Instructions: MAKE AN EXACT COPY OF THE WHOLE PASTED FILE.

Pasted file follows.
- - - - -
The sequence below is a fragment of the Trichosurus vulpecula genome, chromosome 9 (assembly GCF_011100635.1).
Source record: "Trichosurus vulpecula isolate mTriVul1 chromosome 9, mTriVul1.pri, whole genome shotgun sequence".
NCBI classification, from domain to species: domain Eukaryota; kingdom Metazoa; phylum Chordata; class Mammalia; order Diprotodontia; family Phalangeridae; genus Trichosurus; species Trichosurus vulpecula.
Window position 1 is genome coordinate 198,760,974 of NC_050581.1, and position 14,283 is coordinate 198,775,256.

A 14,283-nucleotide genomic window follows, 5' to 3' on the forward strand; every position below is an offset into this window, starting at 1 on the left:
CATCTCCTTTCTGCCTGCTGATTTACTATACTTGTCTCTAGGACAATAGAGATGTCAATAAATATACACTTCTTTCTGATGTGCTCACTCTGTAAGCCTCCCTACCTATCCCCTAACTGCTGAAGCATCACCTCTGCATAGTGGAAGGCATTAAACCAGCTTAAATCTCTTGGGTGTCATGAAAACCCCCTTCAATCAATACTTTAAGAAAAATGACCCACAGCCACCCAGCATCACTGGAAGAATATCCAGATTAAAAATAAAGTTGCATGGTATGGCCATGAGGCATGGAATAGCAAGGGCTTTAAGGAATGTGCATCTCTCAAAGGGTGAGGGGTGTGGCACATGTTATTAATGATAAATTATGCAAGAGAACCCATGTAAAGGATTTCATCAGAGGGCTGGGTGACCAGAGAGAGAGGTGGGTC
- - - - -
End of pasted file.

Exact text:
The sequence below is a fragment of the Trichosurus vulpecula genome, chromosome 9 (assembly GCF_011100635.1).
Source record: "Trichosurus vulpecula isolate mTriVul1 chromosome 9, mTriVul1.pri, whole genome shotgun sequence".
NCBI classification, from domain to species: domain Eukaryota; kingdom Metazoa; phylum Chordata; class Mammalia; order Diprotodontia; family Phalangeridae; genus Trichosurus; species Trichosurus vulpecula.
Window position 1 is genome coordinate 198,760,974 of NC_050581.1, and position 14,283 is coordinate 198,775,256.

A 14,283-nucleotide genomic window follows, 5' to 3' on the forward strand; every position below is an offset into this window, starting at 1 on the left:
CATCTCCTTTCTGCCTGCTGATTTACTATACTTGTCTCTAGGACAATAGAGATGTCAATAAATATACACTTCTTTCTGATGTGCTCACTCTGTAAGCCTCCCTACCTATCCCCTAACTGCTGAAGCATCACCTCTGCATAGTGGAAGGCATTAAACCAGCTTAAATCTCTTGGGTGTCATGAAAACCCCCTTCAATCAATACTTTAAGAAAAATGACCCACAGCCACCCAGCATCACTGGAAGAATATCCAGATTAAAAATAAAGTTGCATGGTATGGCCATGAGGCATGGAATAGCAAGGGCTTTAAGGAATGTGCATCTCTCAAAGGGTGAGGGGTGTGGCACATGTTATTAATGATAAATTATGCAAGAGAACCCATGTAAAGGATTTCATCAGAGGGCTGGGTGACCAGAGAGAGAGGTGGGTC